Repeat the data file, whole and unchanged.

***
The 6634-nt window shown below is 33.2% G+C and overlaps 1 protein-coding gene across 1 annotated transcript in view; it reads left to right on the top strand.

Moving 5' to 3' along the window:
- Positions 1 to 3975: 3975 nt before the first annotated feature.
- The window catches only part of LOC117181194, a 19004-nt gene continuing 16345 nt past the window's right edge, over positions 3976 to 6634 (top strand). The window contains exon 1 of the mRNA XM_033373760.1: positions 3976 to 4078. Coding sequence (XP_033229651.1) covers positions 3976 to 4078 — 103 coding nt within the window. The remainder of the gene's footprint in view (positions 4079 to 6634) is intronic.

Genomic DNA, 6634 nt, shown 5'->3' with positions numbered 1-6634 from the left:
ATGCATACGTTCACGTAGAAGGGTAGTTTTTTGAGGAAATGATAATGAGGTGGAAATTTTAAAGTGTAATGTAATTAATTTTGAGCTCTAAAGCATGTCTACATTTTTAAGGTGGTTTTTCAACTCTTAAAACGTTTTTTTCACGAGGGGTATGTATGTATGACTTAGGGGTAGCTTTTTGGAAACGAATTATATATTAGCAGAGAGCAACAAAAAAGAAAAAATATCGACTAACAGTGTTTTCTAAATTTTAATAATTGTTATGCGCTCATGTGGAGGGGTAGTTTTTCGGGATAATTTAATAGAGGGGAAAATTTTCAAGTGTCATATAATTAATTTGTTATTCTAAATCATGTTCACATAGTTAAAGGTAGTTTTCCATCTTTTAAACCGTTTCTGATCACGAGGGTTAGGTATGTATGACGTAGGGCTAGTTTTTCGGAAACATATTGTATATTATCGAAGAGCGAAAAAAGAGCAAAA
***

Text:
The 6634-nt window shown below is 33.2% G+C and overlaps 1 protein-coding gene across 1 annotated transcript in view; it reads left to right on the top strand.

Moving 5' to 3' along the window:
- Positions 1 to 3975: 3975 nt before the first annotated feature.
- The window catches only part of LOC117181194, a 19004-nt gene continuing 16345 nt past the window's right edge, over positions 3976 to 6634 (top strand). The window contains exon 1 of the mRNA XM_033373760.1: positions 3976 to 4078. Coding sequence (XP_033229651.1) covers positions 3976 to 4078 — 103 coding nt within the window. The remainder of the gene's footprint in view (positions 4079 to 6634) is intronic.

Genomic DNA, 6634 nt, shown 5'->3' with positions numbered 1-6634 from the left:
ATGCATACGTTCACGTAGAAGGGTAGTTTTTTGAGGAAATGATAATGAGGTGGAAATTTTAAAGTGTAATGTAATTAATTTTGAGCTCTAAAGCATGTCTACATTTTTAAGGTGGTTTTTCAACTCTTAAAACGTTTTTTTCACGAGGGGTATGTATGTATGACTTAGGGGTAGCTTTTTGGAAACGAATTATATATTAGCAGAGAGCAACAAAAAAGAAAAAATATCGACTAACAGTGTTTTCTAAATTTTAATAATTGTTATGCGCTCATGTGGAGGGGTAGTTTTTCGGGATAATTTAATAGAGGGGAAAATTTTCAAGTGTCATATAATTAATTTGTTATTCTAAATCATGTTCACATAGTTAAAGGTAGTTTTCCATCTTTTAAACCGTTTCTGATCACGAGGGTTAGGTATGTATGACGTAGGGCTAGTTTTTCGGAAACATATTGTATATTATCGAAGAGCGAAAAAAGAGCAAAA